"There was a lot of immigration [to America] when I was a child. We used to go down to the train and watch the train. There was a train station where I lived in Mattmar. The people leaving had wreaths of flowers around their necks because that was the end. They would never see them again, you see? So those were funeral flowers practically around their necks." (Caren Lundgren)
Swedish train station circa 1920 courtesy
Caren Lundgren was born in raised in Mattmar, Sweden, a settlement which consisted mainly of farmers. Her father worked in the local mill. She and her three younger brothers grew up in a modest house where they slept in the kitchen in the summer and the pantry in the winter. They existed on fish as red meat was scarce.
Caren finished school at 12 years of age. She wanted to train to be a teacher, but had to wait until she was 16. Her parents sent her to her grandparents house where she worked as a maid. Her stingy grandfather, however, refused to pay her. Caren longed to get out of the situation. Her grandmother recommended: "If I was a young girl, I would go to America."
That's exactly what Caren did. "There was a lot of immigration [to America] when I was a child. We used to go down to the train and watch the train. There was a train station where I lived in Mattmar. The people leaving had wreaths of flowers around their necks because that was the end. They would never see them again, you see? So those were funeral flowers practically around their necks."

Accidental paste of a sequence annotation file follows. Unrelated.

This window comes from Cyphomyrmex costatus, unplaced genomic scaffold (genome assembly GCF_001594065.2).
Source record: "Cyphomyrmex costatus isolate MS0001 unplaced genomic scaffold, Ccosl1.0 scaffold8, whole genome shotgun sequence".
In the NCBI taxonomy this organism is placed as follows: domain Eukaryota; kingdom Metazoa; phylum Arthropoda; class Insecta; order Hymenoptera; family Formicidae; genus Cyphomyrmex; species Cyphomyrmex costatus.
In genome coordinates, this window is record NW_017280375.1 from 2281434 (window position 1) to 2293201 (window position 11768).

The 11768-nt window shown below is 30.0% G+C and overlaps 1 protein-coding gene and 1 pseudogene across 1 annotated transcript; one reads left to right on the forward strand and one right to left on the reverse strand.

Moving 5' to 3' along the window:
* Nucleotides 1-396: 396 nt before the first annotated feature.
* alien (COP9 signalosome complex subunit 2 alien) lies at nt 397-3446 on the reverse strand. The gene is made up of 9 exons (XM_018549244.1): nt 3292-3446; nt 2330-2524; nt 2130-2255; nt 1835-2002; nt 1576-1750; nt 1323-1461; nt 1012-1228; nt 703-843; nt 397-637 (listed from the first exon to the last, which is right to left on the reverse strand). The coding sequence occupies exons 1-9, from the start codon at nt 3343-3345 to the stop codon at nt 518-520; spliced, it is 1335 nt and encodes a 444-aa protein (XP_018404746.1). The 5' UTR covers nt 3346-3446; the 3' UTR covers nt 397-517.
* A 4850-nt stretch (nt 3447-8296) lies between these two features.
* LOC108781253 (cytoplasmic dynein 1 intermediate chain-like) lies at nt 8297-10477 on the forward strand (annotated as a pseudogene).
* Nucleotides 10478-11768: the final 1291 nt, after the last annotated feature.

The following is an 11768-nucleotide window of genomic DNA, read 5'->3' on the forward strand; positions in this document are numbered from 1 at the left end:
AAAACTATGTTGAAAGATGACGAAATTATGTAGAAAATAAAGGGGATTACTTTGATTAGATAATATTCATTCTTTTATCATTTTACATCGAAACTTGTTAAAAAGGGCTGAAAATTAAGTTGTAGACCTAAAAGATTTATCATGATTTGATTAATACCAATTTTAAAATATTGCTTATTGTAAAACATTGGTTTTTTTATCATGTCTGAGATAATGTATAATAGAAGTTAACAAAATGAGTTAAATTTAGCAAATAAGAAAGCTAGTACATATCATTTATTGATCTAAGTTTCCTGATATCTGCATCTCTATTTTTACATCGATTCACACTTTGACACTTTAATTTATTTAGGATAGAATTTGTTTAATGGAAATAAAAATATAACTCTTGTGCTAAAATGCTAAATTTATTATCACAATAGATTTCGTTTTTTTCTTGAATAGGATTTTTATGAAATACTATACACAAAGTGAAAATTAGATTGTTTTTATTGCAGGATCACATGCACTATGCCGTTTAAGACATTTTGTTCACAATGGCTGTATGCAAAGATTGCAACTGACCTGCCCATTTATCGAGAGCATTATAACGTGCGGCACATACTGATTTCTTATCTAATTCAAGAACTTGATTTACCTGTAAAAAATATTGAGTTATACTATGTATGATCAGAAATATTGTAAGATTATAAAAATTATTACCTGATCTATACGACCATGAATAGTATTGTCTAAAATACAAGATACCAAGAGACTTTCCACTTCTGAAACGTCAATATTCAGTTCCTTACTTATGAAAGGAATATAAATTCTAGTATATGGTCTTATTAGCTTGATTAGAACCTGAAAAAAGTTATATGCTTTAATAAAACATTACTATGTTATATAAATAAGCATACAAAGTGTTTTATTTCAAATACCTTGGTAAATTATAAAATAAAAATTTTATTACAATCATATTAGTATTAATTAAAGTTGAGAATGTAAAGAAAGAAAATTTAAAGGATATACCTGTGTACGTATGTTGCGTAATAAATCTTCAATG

In 1921, borrowing the passage money from her stingy grandfather, she packed her belongings in a square wooden box with a padlock, painted blue (perhaps for Sweden's flag). Settled in steerage, Caren sailed on the M. S. Stockholm for America. Arriving in New York Harbor, she waited three days until the immigration officials let the passengers disembark.
Caren stayed for a few weeks at the Swedish Seaman's Home in New York City. She secured a job as a kitchen maid in Long Island making $50 a week. She worked with a Swedish cook who was insecure and took out her frustrations on Caren, calling her stupid every day. Caren believed her. She would wake up the next morning, her pillow soaked from the tears she had shed.
Caren was homesick for her family, but determined to stick it out. "When I wrote home, I had to be so careful about getting tears on the paper. I thought, 'I can't go back and admit i's so stupid.' You know? I was saving my money to pay back my grandfather and I did. He couldn't understand how I could make that kind of money in such a short time."
Mercifully, Caren found another kitchen job and worked with a wonderful cook. She saved enough money to visit her family twice, in 1926 and 1930. They didn't have to wear the wreaths at the train station after all.
Villa Blue, a Long Island estate owned by Mr. Carter, circa 1910 courtesy http://www.oldlongisland.com/.